7 Quick Tips for Coping with Your Panic Attacks

By: Suzanne Feinstein, PhD

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As many as 11% of people in the United States experience at least one panic attack per year. Yet, only 2–3% of US residents have a panic disorder diagnosis.

Panic disorder is classified as an anxiety disorder in which a person experiences intense, unpredictable and recurrent attacks of anxiety without any observable threat. People who struggle with symptoms like a racing heart, fast breathing, and full body tremors worry about the next time a panic attack will hit, often causing them to avoid any associated triggers. They last on average 10 to 15 minutes, and although they do not cause harm, they can decrease one’s quality of life.  

The following self-help guide references several steps to help you better manage your panic symptoms. The key is to become more aware of how your body stores stress in order to effectively reset the nervous system. These techniques empower you to stay ahead of the panic rather than the panic taking control of you. So keep reading for seven panic attack solutions and how to avoid having them in the first place.

1. Recognize What Is Happening

When you are misinformed about anxiety, you can easily mistake the intense somatic experience as something dangerous. If you are thinking you are having a heart attack, an asthma attack or are going into anaphylaxis, your anxiety will only intensify. Identifying and labeling your symptoms as a panic attack can be very helpful in coping with the distressing nature of the symptoms. Recognize that the symptoms are short-lived and the body just needs 10 or 15 minutes to reabsorb the adrenaline and other stress hormones that are coursing through you. 

2. Reduce the Stimulation Around You

It is not always obvious what triggers panic attacks. They come by surprise and when there is no immediate threat. One main reason is because panic attacks are a build up of various stressors over a period of time. Once your body has reached its maximum threshold, panic attacks are suddenly triggered with no apparent cause.  Essentially, your nervous system has gone into sensory overload. Your brain cannot process any more information and it responds in a life-threatening fashion.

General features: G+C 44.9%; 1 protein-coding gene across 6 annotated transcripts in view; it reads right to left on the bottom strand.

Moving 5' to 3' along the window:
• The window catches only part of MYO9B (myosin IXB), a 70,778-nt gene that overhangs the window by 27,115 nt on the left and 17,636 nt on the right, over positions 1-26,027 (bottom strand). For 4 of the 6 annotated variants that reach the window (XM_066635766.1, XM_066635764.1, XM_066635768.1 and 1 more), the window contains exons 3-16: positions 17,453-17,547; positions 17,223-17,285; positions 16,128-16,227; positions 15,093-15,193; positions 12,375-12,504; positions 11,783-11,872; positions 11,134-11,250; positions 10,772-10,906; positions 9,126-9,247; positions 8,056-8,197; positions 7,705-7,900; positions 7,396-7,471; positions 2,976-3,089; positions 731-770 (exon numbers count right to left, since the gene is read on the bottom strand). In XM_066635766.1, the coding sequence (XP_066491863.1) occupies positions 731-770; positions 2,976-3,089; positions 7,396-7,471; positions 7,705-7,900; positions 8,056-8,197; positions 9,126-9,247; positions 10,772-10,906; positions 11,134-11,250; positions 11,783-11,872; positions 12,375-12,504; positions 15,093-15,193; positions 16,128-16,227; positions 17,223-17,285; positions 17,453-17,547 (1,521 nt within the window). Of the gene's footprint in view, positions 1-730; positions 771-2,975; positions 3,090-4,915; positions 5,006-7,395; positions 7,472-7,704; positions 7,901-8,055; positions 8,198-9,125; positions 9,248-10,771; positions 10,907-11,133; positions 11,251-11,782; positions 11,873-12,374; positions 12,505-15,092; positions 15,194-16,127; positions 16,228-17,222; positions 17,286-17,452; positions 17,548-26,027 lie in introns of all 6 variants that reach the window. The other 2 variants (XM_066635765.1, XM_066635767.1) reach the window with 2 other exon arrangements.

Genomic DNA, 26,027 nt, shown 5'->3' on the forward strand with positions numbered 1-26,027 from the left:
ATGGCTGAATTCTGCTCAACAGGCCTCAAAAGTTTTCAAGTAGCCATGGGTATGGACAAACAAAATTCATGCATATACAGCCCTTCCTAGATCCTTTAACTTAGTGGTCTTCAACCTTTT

Thus, it can be immediately helpful to reduce the stimulation around you. By shutting down your five senses – sight, sound, taste, touch, and smell – you can help ward off panic symptoms:

  • Close your eyes
  • Use a focus object
  • Go into a dark room or closet
  • Put in earplugs
  • Avoid your smartphone

3. Do Breathing Exercises

Countless studies have shown that slow and controlled breathwork is effective in reducing stress and improving mental health. Experts also recommend it as a method for alleviating panic attacks. Deep breathing is one of the most accessible coping skills to master. Take slow deep inhales through your nose and draw the oxygen deep into the abdomen for a count of 3. Pause. Then exhale slowly through pursed lips, allowing your body to release tension at a count of 6. This slow, methodical breath prevents hyperventilation, helps slow the heart rate, and promotes proper circulation. In turn, it sends a message to the brain that you are safe and do not need to trigger your nervous system to go into alarm mode. Close your eyes if you wish. Inhale and exhale slowly and rhythmically until your nervous system returns to normal.

4. Practice Mindfulness

Once you have slowed your breathing with the above exercises, you may benefit from daily mindfulness practice. Mindfulness is the state of being conscious of your surroundings. It can help you focus on the here and now, reducing stress. You can get started with the 5-4-3-2-1 method. Here’s how it works: